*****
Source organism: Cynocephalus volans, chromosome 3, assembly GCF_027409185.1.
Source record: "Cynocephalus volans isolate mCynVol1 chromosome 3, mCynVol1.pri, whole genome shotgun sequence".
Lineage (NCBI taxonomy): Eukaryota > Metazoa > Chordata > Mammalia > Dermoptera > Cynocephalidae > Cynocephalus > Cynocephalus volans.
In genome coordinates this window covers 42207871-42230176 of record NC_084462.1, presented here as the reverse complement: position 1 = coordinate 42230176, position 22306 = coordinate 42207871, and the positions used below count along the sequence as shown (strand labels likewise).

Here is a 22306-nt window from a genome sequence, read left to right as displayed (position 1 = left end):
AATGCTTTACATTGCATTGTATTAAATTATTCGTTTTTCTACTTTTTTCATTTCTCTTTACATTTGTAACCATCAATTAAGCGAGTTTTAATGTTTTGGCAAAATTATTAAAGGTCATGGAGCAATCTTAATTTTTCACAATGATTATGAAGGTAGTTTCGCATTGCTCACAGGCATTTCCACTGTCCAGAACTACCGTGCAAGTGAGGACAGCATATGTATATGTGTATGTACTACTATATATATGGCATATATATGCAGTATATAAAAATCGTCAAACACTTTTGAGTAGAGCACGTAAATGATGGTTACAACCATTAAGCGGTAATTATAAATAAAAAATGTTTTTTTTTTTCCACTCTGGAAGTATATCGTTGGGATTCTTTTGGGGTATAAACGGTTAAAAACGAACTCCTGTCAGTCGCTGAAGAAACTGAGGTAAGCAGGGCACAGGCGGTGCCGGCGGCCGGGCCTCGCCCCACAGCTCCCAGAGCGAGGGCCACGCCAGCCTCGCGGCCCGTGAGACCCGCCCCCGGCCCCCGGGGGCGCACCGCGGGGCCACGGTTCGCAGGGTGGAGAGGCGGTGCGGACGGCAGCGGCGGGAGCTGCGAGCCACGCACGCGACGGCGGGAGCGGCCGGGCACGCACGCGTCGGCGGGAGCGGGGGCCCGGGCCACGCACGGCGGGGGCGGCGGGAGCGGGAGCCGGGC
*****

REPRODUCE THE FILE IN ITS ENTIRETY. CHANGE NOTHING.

Source organism: Cynocephalus volans, chromosome 3, assembly GCF_027409185.1.
Source record: "Cynocephalus volans isolate mCynVol1 chromosome 3, mCynVol1.pri, whole genome shotgun sequence".
Lineage (NCBI taxonomy): Eukaryota > Metazoa > Chordata > Mammalia > Dermoptera > Cynocephalidae > Cynocephalus > Cynocephalus volans.
In genome coordinates this window covers 42207871-42230176 of record NC_084462.1, presented here as the reverse complement: position 1 = coordinate 42230176, position 22306 = coordinate 42207871, and the positions used below count along the sequence as shown (strand labels likewise).

Here is a 22306-nt window from a genome sequence, read left to right as displayed (position 1 = left end):
AATGCTTTACATTGCATTGTATTAAATTATTCGTTTTTCTACTTTTTTCATTTCTCTTTACATTTGTAACCATCAATTAAGCGAGTTTTAATGTTTTGGCAAAATTATTAAAGGTCATGGAGCAATCTTAATTTTTCACAATGATTATGAAGGTAGTTTCGCATTGCTCACAGGCATTTCCACTGTCCAGAACTACCGTGCAAGTGAGGACAGCATATGTATATGTGTATGTACTACTATATATATGGCATATATATGCAGTATATAAAAATCGTCAAACACTTTTGAGTAGAGCACGTAAATGATGGTTACAACCATTAAGCGGTAATTATAAATAAAAAATGTTTTTTTTTTTCCACTCTGGAAGTATATCGTTGGGATTCTTTTGGGGTATAAACGGTTAAAAACGAACTCCTGTCAGTCGCTGAAGAAACTGAGGTAAGCAGGGCACAGGCGGTGCCGGCGGCCGGGCCTCGCCCCACAGCTCCCAGAGCGAGGGCCACGCCAGCCTCGCGGCCCGTGAGACCCGCCCCCGGCCCCCGGGGGCGCACCGCGGGGCCACGGTTCGCAGGGTGGAGAGGCGGTGCGGACGGCAGCGGCGGGAGCTGCGAGCCACGCACGCGACGGCGGGAGCGGCCGGGCACGCACGCGTCGGCGGGAGCGGGGGCCCGGGCCACGCACGGCGGGGGCGGCGGGAGCGGGAGCCGGGC